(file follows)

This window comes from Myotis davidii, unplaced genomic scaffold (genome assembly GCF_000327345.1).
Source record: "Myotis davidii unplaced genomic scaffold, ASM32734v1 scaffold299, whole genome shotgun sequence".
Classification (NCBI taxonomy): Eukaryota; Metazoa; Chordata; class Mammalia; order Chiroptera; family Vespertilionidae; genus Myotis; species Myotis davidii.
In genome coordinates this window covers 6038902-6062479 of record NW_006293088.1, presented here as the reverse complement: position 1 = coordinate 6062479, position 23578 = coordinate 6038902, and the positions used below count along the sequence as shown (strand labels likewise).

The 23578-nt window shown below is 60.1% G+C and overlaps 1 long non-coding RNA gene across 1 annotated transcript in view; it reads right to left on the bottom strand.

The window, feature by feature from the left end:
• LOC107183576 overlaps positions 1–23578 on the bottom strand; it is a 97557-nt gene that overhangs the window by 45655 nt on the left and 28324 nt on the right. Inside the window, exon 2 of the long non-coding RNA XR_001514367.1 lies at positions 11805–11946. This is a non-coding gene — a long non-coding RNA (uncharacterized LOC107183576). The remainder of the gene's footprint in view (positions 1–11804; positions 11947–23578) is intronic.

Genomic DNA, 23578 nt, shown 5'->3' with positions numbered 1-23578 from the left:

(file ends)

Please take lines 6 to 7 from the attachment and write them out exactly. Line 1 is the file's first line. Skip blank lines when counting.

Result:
The window, feature by feature from the left end:
• LOC107183576 overlaps positions 1–23578 on the bottom strand; it is a 97557-nt gene that overhangs the window by 45655 nt on the left and 28324 nt on the right. Inside the window, exon 2 of the long non-coding RNA XR_001514367.1 lies at positions 11805–11946. This is a non-coding gene — a long non-coding RNA (uncharacterized LOC107183576). The remainder of the gene's footprint in view (positions 1–11804; positions 11947–23578) is intronic.